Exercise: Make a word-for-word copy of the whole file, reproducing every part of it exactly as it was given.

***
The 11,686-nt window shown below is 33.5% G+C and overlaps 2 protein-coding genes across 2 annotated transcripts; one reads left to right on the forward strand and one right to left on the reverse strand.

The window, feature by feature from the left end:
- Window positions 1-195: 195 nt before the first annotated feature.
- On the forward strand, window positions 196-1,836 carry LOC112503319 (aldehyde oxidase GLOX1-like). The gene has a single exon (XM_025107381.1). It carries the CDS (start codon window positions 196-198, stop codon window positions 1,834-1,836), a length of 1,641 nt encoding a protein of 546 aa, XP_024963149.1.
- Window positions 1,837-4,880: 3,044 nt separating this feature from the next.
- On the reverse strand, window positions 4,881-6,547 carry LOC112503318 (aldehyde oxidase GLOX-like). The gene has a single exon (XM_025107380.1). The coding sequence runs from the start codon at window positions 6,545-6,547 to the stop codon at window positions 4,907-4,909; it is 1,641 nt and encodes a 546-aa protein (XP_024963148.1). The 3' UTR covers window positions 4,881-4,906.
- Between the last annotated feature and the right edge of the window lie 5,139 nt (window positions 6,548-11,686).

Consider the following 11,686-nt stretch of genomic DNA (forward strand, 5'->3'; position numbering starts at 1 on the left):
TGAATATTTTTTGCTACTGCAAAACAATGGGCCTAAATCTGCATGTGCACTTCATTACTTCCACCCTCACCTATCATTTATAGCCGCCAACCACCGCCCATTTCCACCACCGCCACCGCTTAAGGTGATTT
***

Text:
The 11,686-nt window shown below is 33.5% G+C and overlaps 2 protein-coding genes across 2 annotated transcripts; one reads left to right on the forward strand and one right to left on the reverse strand.

The window, feature by feature from the left end:
- Window positions 1-195: 195 nt before the first annotated feature.
- On the forward strand, window positions 196-1,836 carry LOC112503319 (aldehyde oxidase GLOX1-like). The gene has a single exon (XM_025107381.1). It carries the CDS (start codon window positions 196-198, stop codon window positions 1,834-1,836), a length of 1,641 nt encoding a protein of 546 aa, XP_024963149.1.
- Window positions 1,837-4,880: 3,044 nt separating this feature from the next.
- On the reverse strand, window positions 4,881-6,547 carry LOC112503318 (aldehyde oxidase GLOX-like). The gene has a single exon (XM_025107380.1). The coding sequence runs from the start codon at window positions 6,545-6,547 to the stop codon at window positions 4,907-4,909; it is 1,641 nt and encodes a 546-aa protein (XP_024963148.1). The 3' UTR covers window positions 4,881-4,906.
- Between the last annotated feature and the right edge of the window lie 5,139 nt (window positions 6,548-11,686).

Consider the following 11,686-nt stretch of genomic DNA (forward strand, 5'->3'; position numbering starts at 1 on the left):
TGAATATTTTTTGCTACTGCAAAACAATGGGCCTAAATCTGCATGTGCACTTCATTACTTCCACCCTCACCTATCATTTATAGCCGCCAACCACCGCCCATTTCCACCACCGCCACCGCTTAAGGTGATTT